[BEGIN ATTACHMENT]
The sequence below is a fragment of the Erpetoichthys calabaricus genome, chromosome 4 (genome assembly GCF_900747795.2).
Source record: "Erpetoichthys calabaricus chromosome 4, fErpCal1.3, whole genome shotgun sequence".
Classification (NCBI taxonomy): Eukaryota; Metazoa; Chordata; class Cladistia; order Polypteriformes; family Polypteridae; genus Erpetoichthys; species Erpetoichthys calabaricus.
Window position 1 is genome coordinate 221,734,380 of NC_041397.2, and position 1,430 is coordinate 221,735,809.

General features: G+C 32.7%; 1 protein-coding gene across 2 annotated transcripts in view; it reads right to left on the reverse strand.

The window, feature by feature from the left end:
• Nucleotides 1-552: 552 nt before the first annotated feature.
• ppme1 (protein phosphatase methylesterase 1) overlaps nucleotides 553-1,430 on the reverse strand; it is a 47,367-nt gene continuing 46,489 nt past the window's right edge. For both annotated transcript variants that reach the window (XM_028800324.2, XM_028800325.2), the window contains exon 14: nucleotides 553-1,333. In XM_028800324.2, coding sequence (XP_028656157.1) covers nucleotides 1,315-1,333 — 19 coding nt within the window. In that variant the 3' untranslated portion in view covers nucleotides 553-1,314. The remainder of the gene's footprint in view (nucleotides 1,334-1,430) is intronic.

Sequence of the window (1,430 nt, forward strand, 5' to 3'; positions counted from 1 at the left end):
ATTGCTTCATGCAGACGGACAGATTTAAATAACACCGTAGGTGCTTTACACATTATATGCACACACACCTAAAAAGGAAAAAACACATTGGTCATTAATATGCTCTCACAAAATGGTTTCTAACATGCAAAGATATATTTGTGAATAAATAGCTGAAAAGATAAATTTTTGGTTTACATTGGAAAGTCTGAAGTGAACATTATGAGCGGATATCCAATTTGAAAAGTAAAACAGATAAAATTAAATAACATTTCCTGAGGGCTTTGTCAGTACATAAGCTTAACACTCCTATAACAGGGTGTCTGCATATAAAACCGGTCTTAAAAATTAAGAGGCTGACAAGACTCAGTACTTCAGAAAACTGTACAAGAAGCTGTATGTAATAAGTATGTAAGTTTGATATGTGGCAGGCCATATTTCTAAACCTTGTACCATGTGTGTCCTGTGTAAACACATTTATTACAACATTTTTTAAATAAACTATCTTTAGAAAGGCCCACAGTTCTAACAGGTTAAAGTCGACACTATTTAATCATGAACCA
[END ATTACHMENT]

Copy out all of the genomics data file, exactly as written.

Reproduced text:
The sequence below is a fragment of the Erpetoichthys calabaricus genome, chromosome 4 (genome assembly GCF_900747795.2).
Source record: "Erpetoichthys calabaricus chromosome 4, fErpCal1.3, whole genome shotgun sequence".
Classification (NCBI taxonomy): Eukaryota; Metazoa; Chordata; class Cladistia; order Polypteriformes; family Polypteridae; genus Erpetoichthys; species Erpetoichthys calabaricus.
Window position 1 is genome coordinate 221,734,380 of NC_041397.2, and position 1,430 is coordinate 221,735,809.

General features: G+C 32.7%; 1 protein-coding gene across 2 annotated transcripts in view; it reads right to left on the reverse strand.

The window, feature by feature from the left end:
• Nucleotides 1-552: 552 nt before the first annotated feature.
• ppme1 (protein phosphatase methylesterase 1) overlaps nucleotides 553-1,430 on the reverse strand; it is a 47,367-nt gene continuing 46,489 nt past the window's right edge. For both annotated transcript variants that reach the window (XM_028800324.2, XM_028800325.2), the window contains exon 14: nucleotides 553-1,333. In XM_028800324.2, coding sequence (XP_028656157.1) covers nucleotides 1,315-1,333 — 19 coding nt within the window. In that variant the 3' untranslated portion in view covers nucleotides 553-1,314. The remainder of the gene's footprint in view (nucleotides 1,334-1,430) is intronic.

Sequence of the window (1,430 nt, forward strand, 5' to 3'; positions counted from 1 at the left end):
ATTGCTTCATGCAGACGGACAGATTTAAATAACACCGTAGGTGCTTTACACATTATATGCACACACACCTAAAAAGGAAAAAACACATTGGTCATTAATATGCTCTCACAAAATGGTTTCTAACATGCAAAGATATATTTGTGAATAAATAGCTGAAAAGATAAATTTTTGGTTTACATTGGAAAGTCTGAAGTGAACATTATGAGCGGATATCCAATTTGAAAAGTAAAACAGATAAAATTAAATAACATTTCCTGAGGGCTTTGTCAGTACATAAGCTTAACACTCCTATAACAGGGTGTCTGCATATAAAACCGGTCTTAAAAATTAAGAGGCTGACAAGACTCAGTACTTCAGAAAACTGTACAAGAAGCTGTATGTAATAAGTATGTAAGTTTGATATGTGGCAGGCCATATTTCTAAACCTTGTACCATGTGTGTCCTGTGTAAACACATTTATTACAACATTTTTTAAATAAACTATCTTTAGAAAGGCCCACAGTTCTAACAGGTTAAAGTCGACACTATTTAATCATGAACCA